Saturday, October 18, 2014

French Canadians in Walla Walla area

On Thursday Margie Belden, Education Chair gave a talk on KONA radio Time Capsule about French-Canadian history particularly dealing with Frenchtown near Walla Walla.  The history of Frenchtown and the area goes back to the early 1800’s.  While doing her research for the talk Margie told me that she saw some French-Canadian surnames that might be distant cousins.  There is a Frenchtown Historic Site that is now open 8 miles west of Walla Walla on old Highway 12.  This is maintained by the Frenchtown Historical Foundation. 
Among things to see

Restoration of oldest existing cabin in Washington State Cabin was probably built for Pierre pambrun, chief trader at the Hudson’s Bay Co. at Fort Walla Walla in about 1837. Built as a peace offering for the Prince of the Cayuse village. Documentation from Narcissa Whitman dated 1844 and other independent documentation establish that the cabin was built on the Umatilla River in 1837 for Young Chief, another Cayuse headman

St Rose of Lima Mission Cemetery and associated markers

Interpretive shelter
Interpretive trails

The following timeline is from the Frenchtown Historical Foundation website
1818 – The Canadian Northwest Company establishes Fort Nez Perces at was now Wallula, this was the first trading post in the area.
1821 – The Canadian Northwest Company and the Hudson’s Bay Company merge and the trading post is rebuilt as Fort Walla Walla.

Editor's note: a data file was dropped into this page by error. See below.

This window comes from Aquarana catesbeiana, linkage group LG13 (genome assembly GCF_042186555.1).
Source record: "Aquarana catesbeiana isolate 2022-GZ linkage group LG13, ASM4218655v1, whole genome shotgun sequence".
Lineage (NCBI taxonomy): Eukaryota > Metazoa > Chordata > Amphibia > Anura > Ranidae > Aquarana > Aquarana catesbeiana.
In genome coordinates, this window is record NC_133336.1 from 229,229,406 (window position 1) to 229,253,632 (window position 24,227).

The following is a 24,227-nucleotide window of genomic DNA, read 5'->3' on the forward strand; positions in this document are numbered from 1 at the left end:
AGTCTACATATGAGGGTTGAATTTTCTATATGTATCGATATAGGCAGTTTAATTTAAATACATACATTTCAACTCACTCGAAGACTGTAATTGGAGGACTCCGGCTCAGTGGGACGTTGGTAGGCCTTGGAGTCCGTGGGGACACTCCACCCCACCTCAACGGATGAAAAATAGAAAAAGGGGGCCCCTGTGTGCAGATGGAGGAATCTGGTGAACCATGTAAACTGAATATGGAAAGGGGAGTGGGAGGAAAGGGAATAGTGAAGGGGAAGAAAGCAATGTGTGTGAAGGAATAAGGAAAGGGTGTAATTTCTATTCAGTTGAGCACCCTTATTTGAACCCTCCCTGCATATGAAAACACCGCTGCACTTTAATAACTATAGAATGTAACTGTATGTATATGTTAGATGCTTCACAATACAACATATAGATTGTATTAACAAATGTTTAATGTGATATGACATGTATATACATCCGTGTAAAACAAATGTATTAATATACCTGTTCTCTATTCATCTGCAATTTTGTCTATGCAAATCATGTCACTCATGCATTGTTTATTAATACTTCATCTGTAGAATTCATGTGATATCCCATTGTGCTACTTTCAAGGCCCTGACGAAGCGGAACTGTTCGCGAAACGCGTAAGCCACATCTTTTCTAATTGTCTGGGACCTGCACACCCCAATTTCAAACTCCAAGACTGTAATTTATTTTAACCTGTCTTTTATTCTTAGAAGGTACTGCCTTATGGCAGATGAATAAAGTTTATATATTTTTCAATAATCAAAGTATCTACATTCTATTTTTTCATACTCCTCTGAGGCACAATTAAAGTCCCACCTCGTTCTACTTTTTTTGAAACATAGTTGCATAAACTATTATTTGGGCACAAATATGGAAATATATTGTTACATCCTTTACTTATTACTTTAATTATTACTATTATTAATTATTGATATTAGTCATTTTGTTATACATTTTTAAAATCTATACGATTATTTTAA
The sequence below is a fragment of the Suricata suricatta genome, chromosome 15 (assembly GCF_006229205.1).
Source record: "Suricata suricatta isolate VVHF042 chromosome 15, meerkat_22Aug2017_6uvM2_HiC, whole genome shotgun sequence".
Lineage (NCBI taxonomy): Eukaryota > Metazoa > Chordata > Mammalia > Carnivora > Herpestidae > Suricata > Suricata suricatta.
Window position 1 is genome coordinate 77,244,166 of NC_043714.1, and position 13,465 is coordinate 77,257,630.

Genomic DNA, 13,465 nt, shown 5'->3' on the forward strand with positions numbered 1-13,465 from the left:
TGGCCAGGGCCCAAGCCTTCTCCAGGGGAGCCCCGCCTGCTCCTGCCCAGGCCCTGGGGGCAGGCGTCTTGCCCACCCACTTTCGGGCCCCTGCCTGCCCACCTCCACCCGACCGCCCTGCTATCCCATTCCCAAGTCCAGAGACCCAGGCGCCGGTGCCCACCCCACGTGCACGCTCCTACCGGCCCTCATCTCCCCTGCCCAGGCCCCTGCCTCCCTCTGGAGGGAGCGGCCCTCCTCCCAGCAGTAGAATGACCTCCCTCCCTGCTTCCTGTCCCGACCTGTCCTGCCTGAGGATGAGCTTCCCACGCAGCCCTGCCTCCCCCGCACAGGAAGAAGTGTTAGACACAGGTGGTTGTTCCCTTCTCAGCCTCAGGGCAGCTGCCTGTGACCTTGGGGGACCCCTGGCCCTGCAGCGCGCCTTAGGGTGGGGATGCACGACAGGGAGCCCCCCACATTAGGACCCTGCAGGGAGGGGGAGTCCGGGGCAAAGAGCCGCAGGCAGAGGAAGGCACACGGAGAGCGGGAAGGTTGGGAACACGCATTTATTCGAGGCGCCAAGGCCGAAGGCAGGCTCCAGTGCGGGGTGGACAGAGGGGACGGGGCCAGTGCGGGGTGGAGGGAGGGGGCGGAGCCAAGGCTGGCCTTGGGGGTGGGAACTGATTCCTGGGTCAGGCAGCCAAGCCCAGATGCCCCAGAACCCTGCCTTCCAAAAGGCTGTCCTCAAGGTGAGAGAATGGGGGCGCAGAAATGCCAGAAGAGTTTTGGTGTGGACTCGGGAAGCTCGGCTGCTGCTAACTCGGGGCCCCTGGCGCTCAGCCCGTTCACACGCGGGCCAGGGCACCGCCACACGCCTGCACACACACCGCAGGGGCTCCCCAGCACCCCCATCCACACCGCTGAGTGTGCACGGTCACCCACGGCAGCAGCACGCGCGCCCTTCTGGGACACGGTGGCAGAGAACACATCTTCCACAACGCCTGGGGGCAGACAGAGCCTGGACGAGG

1824 - Near the mouth of Walla Walla River the first cabin was built by Joseph LaRocque and his wife Lizette Walla Walla.
1836 – The Whitmans establish mission; dozen of families were already living in the area.
1841-45 - The Oregon Trail emigrants begin parading through Frenchtown on their way to the south bank of Columbia River to Willamette Valley, OR
1847 - Catholic St. Anne Mission established on Umatilla River but vacated same year as Whitman massacre
1848-1850 - Cayuse Indian War
1853 - St Rose of the Cayouse Mission and Cemetery established on Yellowhawk Creek (in Walla Walla) but burned in 1855 during Yakama War.
1855 - 7-10 December: Battle of Walla Walla or The Battle of Frenchtown this was the longest battle in the history of the Washington Territory . 350 Oregon mounted volunteers versus 1000 Walla Walla, Cayuse, Palouse and Yakama warriors
Chief Peopeomoxmox tried to establish a truce but after battle was again begun, he and four others were executed
Cabins of Jean LaRocque and Louis Tellier were totally involved in the conflict
1859 - Indian lands opened to white settlement; Walla Walla established
1863 –Catholic Chapel erected in the area and a cemetery established
1870 - Log school house was built
1876-1893 - St Rose of Lima Mission Church and Cemetery (from river cemetery) were mainly French Canadian of the Hudson Bay Co., their Indian, French and M├ętis wives and their descendants
1912 - Final burial at Frenchtown cemetery

If you get a chance go see the Frenchtown Historic Site and learn more about Frenchtown at their web site.